Nicola Sturgeon claimed relaxing the Covid-19 two-metre social distancing rule would cost lives as she faced questions over a “tidal wave” of Scottish job losses.
At First Minister’s Questions, Ms Sturgeon was urged to take action to protect the hundreds of jobs at risk including those at the Crieff Hydro group, Forfar’s Don and Low and Fishers in Perth.
The economic damage was raised by Lib Dem leader Willie Rennie as the leading SNP economist Andrew Wilson appeared to suggest that the two metre-rule should be eased “to get the balance right for jobs”.
1m distancing rule: China, Denmark, France, Hong Kong, Lithuania, Singapore. 1.4m South Korea 1.5m Australia, Belgium, Germany, Greece, Italy, Netherlands, Portugal. What are they getting so wrong? Time to get the balance right! Jobs matter for health matters for jobs.
— Andrew Wilson (@AndrewWilson) June 9, 2020
Mr Wilson, a former SNP MSP, was the economist who wrote the SNP’s Growth Commission, the party’s 2017 blueprint for Scottish independence that was commissioned by the first minister.
After Mr Wilson suggested changing the two-metre rule, the subject was brought up by North East MSP Mike Rumbles, who quoted World Health Organisation advice suggesting one metre was safe.
People can die and that’s why I’m not prepared to be reckless about any of it.”
Ms Sturgeon maintained that all the advice she had received was against making the change, although she would continue to monitor the situation.
She said she would not “depart from a careful and methodical consideration” of the issue. But she warned that if a “wrong” decision was made “people can die and that’s why I’m not prepared to be reckless about any of it”.
Ms Sturgeon admitted the economic emergency facing Scotland was “colossal” and raised the prospect of more companies being nationalised by the government in order to save jobs.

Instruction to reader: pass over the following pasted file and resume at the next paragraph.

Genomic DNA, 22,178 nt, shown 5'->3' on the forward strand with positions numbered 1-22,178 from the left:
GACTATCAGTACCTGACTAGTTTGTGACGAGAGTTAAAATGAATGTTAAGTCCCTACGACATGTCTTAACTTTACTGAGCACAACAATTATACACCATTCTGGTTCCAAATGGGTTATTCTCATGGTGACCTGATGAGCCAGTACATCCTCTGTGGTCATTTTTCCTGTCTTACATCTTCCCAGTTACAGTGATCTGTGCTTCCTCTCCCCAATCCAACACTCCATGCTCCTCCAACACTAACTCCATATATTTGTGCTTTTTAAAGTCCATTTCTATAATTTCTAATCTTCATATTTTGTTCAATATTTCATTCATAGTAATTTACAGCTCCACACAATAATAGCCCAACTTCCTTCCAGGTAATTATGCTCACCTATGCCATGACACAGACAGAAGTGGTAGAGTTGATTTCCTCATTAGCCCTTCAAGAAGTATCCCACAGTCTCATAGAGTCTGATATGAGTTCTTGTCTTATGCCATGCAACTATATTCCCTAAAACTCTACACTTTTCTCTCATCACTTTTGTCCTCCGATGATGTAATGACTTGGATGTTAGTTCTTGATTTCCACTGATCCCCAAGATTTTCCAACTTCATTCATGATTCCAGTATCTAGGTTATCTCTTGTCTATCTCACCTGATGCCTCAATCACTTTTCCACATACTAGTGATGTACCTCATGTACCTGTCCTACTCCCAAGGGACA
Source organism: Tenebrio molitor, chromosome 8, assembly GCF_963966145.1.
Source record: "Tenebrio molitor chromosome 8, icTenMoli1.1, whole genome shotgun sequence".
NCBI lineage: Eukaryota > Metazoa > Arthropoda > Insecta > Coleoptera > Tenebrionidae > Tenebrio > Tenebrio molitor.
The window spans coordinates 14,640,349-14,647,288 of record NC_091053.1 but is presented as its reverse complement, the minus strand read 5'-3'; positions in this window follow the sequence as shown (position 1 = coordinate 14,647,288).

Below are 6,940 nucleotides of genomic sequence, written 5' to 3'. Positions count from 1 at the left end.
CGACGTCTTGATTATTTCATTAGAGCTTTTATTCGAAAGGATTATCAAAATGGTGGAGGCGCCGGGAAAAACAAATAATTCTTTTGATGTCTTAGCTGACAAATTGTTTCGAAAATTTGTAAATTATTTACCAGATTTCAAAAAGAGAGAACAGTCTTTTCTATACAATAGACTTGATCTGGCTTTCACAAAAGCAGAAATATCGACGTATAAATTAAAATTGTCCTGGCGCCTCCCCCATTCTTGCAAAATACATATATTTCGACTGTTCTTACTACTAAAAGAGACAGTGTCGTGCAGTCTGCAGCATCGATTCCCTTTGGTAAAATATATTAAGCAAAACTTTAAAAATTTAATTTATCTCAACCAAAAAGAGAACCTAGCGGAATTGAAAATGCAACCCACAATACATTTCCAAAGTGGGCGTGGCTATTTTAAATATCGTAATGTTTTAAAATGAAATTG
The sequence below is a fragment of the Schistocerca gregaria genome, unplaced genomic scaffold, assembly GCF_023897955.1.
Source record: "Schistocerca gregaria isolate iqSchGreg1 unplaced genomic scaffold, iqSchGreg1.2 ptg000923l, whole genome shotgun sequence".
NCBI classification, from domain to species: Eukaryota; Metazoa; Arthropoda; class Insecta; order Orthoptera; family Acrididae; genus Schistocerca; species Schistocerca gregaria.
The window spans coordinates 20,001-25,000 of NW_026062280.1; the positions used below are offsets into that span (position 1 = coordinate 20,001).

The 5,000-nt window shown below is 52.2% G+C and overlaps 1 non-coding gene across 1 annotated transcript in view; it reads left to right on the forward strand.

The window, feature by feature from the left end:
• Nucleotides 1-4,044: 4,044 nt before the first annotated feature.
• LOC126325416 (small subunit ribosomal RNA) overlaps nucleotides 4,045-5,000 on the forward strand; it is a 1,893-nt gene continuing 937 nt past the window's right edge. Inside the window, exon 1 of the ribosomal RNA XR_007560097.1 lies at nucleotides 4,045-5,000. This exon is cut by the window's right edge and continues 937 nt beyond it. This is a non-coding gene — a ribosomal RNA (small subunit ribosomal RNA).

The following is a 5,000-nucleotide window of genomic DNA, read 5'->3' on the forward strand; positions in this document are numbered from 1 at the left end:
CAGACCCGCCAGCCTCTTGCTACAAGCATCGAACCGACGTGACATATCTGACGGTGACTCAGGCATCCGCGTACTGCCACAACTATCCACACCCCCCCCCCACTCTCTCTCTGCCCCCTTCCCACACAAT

Mr Rennie pointed to data suggesting one in 10 workers could be out of a job this year.
He pointed out 700 positions were under threat at Rolls-Royce in Renfrew. A further 200 were at risk in the Perthshire-based Crieff Hydro hotel chain.
There were, Mr Rennie pointed out, also 1,000 jobs at risk at Oval energy including in Perth, Selkirk and Glasgow.
“This tidal wave might last for three years. I want to know if the government is ready,” Mr Rennie said.
The First Minister responded: “The economic emergency we face is colossal, just like the health emergency we’ve been dealing with is colossal.
“We’ve been very clear all along that the health emergency very quickly led to an economic one and we have been planning for that almost from the start of this.”
She said a Cabinet sub-committee has been discussing the economy since the start of the crisis and a report from an advisory group chaired by Benny Higgins is due to publish its report in the coming weeks.
My fear is that the tidal wave is overtaking the advisory group and the work that the First Minister has just set out. This is urgent. We need an urgent plan right now.”
Ms Sturgeon added she had contacted the chief executive of Rolls-Royce and will also speak to the Scottish Tourism Alliance about the job losses.
Mr Rennie said: “My fear is that the tidal wave is overtaking the advisory group and the work that the First Minister has just set out.
“This is urgent. We need an urgent plan right now.”
The Lib Dem leader called for government-backed jobs schemes, a Universal Basic Income, investment in transport, energy, construction and colleges.
He also asked if the Scottish Government would intervene in the way that it had nationalised Prestwick Airport and the Ferguson shipyard on the Clyde.
Ms Sturgeon said the government would consider such moves, while acknowledging there would be “difficult decisions” about which companies would be saved.
“The Scottish Government has always shown a willingness to do that (intervene) when we can satisfy state aid constraints and satisfy ourselves that we can satisfy the public that there is value for taxpayers’ money. And we will continue to be as interventionist as we possibly can be,” Ms Sturgeon said.
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